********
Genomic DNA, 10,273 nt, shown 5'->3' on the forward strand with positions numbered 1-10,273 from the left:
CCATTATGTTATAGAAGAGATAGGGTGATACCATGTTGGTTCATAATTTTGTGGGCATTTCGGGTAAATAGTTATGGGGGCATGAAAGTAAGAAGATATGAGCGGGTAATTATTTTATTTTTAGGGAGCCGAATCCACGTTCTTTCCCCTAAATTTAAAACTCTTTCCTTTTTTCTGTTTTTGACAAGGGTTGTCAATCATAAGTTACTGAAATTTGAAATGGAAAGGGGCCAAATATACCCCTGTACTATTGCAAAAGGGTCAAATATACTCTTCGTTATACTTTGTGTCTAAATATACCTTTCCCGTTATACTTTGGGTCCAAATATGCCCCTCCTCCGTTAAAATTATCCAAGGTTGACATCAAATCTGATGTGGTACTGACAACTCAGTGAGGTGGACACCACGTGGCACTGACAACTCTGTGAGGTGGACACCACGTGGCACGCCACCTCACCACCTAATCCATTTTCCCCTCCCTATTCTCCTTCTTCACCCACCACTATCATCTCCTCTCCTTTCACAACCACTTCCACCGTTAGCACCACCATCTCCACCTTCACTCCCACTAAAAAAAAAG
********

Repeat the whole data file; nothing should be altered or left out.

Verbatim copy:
Genomic DNA, 10,273 nt, shown 5'->3' on the forward strand with positions numbered 1-10,273 from the left:
CCATTATGTTATAGAAGAGATAGGGTGATACCATGTTGGTTCATAATTTTGTGGGCATTTCGGGTAAATAGTTATGGGGGCATGAAAGTAAGAAGATATGAGCGGGTAATTATTTTATTTTTAGGGAGCCGAATCCACGTTCTTTCCCCTAAATTTAAAACTCTTTCCTTTTTTCTGTTTTTGACAAGGGTTGTCAATCATAAGTTACTGAAATTTGAAATGGAAAGGGGCCAAATATACCCCTGTACTATTGCAAAAGGGTCAAATATACTCTTCGTTATACTTTGTGTCTAAATATACCTTTCCCGTTATACTTTGGGTCCAAATATGCCCCTCCTCCGTTAAAATTATCCAAGGTTGACATCAAATCTGATGTGGTACTGACAACTCAGTGAGGTGGACACCACGTGGCACTGACAACTCTGTGAGGTGGACACCACGTGGCACGCCACCTCACCACCTAATCCATTTTCCCCTCCCTATTCTCCTTCTTCACCCACCACTATCATCTCCTCTCCTTTCACAACCACTTCCACCGTTAGCACCACCATCTCCACCTTCACTCCCACTAAAAAAAAAG